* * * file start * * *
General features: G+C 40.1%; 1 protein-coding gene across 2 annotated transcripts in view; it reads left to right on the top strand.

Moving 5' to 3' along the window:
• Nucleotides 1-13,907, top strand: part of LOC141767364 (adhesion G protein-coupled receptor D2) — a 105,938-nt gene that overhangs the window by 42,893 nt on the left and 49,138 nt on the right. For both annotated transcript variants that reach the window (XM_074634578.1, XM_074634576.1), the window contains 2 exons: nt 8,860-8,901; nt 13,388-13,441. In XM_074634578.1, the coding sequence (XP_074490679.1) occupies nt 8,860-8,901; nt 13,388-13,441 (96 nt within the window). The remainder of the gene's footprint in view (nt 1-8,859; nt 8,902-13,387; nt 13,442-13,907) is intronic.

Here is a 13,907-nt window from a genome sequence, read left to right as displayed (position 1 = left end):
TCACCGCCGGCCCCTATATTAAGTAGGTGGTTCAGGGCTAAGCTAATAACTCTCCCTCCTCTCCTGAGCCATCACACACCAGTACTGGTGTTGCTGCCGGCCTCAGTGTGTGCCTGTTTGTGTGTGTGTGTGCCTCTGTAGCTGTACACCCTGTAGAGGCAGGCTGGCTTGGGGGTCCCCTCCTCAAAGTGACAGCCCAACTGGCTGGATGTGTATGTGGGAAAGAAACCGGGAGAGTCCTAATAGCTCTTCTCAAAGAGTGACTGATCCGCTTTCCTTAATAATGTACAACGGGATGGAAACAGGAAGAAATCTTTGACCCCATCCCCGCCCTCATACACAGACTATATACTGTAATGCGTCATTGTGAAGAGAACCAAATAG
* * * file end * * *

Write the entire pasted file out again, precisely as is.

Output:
General features: G+C 40.1%; 1 protein-coding gene across 2 annotated transcripts in view; it reads left to right on the top strand.

Moving 5' to 3' along the window:
• Nucleotides 1-13,907, top strand: part of LOC141767364 (adhesion G protein-coupled receptor D2) — a 105,938-nt gene that overhangs the window by 42,893 nt on the left and 49,138 nt on the right. For both annotated transcript variants that reach the window (XM_074634578.1, XM_074634576.1), the window contains 2 exons: nt 8,860-8,901; nt 13,388-13,441. In XM_074634578.1, the coding sequence (XP_074490679.1) occupies nt 8,860-8,901; nt 13,388-13,441 (96 nt within the window). The remainder of the gene's footprint in view (nt 1-8,859; nt 8,902-13,387; nt 13,442-13,907) is intronic.

Here is a 13,907-nt window from a genome sequence, read left to right as displayed (position 1 = left end):
TCACCGCCGGCCCCTATATTAAGTAGGTGGTTCAGGGCTAAGCTAATAACTCTCCCTCCTCTCCTGAGCCATCACACACCAGTACTGGTGTTGCTGCCGGCCTCAGTGTGTGCCTGTTTGTGTGTGTGTGTGCCTCTGTAGCTGTACACCCTGTAGAGGCAGGCTGGCTTGGGGGTCCCCTCCTCAAAGTGACAGCCCAACTGGCTGGATGTGTATGTGGGAAAGAAACCGGGAGAGTCCTAATAGCTCTTCTCAAAGAGTGACTGATCCGCTTTCCTTAATAATGTACAACGGGATGGAAACAGGAAGAAATCTTTGACCCCATCCCCGCCCTCATACACAGACTATATACTGTAATGCGTCATTGTGAAGAGAACCAAATAG